Hot Topic - Public Broadcasting / Mission, Finance and Politics
Feuding publishers and public broadcasters are by no means ready to put down their pens, pixels or pitchforks. Battles over the illusive digital dividend shuttle between courtrooms and smoke-filled rooms. Laws are unclear, politicians uneasy and time passes quickly. Litigating the past, in the digital age, is quite unproductive.
Public broadcasters working under constrained independence, administrative and financial, risk default to State broadcasting. Those separated barely a generation from dogmatic control face stiff resistance to new and open practice. Authorities always prefer a pliant mouthpiece.
Satire, of course, can bite. That makes this comedic form perfect for television; quick, witty and to the point. Farce is theatrical, blending exaggerated characters with seemingly random nutty events. The human mind benefits from humor, noted Sigmund Freud, to “outwit the internal censor.” External censors, having no sense of humor, are relegated to tragedy.
Media regulation changes most when money is the object. Politicians are predisposed to crunch numbers in favor of short-term gain, elections being the most obvious. Broadcasters must consider transmitters, salaries as well as paper clips, air conditioning and pensions. Pulling a string makes the top spin fast enough to overcome inertia. Direction is something else.The advertising people know this.
Cultural insecurities are at the root of populist and nationalist political movements. For all the obvious reasons no nation is immune. The media sector, public media in particular, is often singled out for reflecting a more liberal, cosmopolitan society at odds with traditionalists, certainly those with a conspiracy theory or two. Learning from the past is necessary, living there foolish.
Television people are unusually sensitive these days. The crystal ball shows Netflix, Amazon and HBO attracting viewers as they commission impressive new shows. Broadcasters are being gobbled up by telecoms, cable operators and others seeking the immediate gratification of shareholder value. Unable to keep their hands above the table are the politicians, typically a decade or two behind and narrowly focused on the spoils. It’s time to give that ball a shake.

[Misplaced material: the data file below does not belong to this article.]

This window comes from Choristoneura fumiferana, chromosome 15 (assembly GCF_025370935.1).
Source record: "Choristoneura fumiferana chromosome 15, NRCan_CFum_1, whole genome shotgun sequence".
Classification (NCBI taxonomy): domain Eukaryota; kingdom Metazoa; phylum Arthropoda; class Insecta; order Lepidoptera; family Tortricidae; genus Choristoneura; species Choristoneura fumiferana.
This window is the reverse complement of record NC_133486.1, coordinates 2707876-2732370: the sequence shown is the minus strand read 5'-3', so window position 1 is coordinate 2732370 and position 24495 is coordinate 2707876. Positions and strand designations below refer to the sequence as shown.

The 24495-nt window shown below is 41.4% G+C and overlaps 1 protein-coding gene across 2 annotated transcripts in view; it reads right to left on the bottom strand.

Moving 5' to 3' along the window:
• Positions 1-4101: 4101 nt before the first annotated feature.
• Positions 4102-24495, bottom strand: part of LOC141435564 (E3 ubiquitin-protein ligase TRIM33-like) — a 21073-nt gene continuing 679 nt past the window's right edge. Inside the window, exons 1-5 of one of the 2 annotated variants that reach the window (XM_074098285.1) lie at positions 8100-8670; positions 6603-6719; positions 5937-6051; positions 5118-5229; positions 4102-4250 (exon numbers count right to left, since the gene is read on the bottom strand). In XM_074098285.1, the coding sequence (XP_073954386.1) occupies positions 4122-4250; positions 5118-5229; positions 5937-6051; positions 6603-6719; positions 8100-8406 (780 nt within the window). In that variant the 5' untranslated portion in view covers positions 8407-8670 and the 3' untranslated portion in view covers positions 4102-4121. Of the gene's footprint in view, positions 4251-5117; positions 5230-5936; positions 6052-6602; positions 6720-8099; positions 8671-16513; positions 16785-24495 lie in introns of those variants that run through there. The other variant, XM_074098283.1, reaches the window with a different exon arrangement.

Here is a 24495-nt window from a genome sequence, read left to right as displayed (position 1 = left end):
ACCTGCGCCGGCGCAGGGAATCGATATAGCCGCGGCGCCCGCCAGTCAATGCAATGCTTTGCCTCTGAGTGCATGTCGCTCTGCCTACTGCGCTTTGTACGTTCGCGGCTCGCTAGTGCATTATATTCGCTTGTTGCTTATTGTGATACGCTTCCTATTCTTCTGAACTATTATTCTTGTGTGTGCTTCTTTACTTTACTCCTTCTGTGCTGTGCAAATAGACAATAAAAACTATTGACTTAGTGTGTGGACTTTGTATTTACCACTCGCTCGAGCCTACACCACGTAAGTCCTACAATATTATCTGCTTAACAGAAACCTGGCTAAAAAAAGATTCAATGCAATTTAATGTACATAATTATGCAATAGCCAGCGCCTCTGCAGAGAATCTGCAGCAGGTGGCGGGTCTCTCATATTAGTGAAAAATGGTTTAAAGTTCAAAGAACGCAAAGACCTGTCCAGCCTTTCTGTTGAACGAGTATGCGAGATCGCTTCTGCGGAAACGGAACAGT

Traditional television broadcasters have been backed into a painful corner. Video on demand services of the subscription kind are steadily raiding viewers who will pay for top flight drama and comedy series. Big name live sports is increasingly the domaine of pay-TV operators. Free-to-air broadcasters find the left-overs less than tasty.
See also in ftm Knowledge
Public Broadcasting - Arguments, Battles and Changes
Public broadcasters have - mostly - thrown off the musty stain of State broadcasting. And audiences for public channels are growing. But arguments and battles with politicians, publishers and commercial broadcasters threatens more changes. The ftm Knowledge file examines all sides. 168 pages PDF (March 2014)
Few pure media brands transcend borders and boundries to acheive the iconic status of the BBC. The institution has come to define public service broadcasting. Yet missteps, errors and judgment questions fuel critics. The BBC battles those critics and competitors and, sometimes, itself. 155 pages PDF (August 2015)
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The Campaign Is On - Elections and Media – new
Elections campaigns are big media events. Candidates and issues are presented, analyzed and criticized in broadcast and print. Media is now more of a participant in elections than ever. This ftm Knowledge file reports on news coverage, advertising, endorsements and their effect on democracy at work. 84 pages. PDF (September 2017)
Fake News, Hate Speech and Propaganda
The institutional threat of fake news, hate speech and propaganda is testing the mettle of those who toil in news media. Those three related evils are not new, by any means, but taken together have put the truth and those reporting it on the back foot. Words matter. This ftm Knowledge file explores that light. 48 pages, PDF (March 2017)
In the media sphere nothing is more important than knowing the audience. Once in a generation a target group evolves to catch the attention of publishers and broadcasters, advertisers and media buyers, social critics and politicians. The Millennials, also known as Generation Y and digital natives, are it, with unique characteristics and behaviors. They have already reshaped everything we do. 35 pages, PDF (December 2016)
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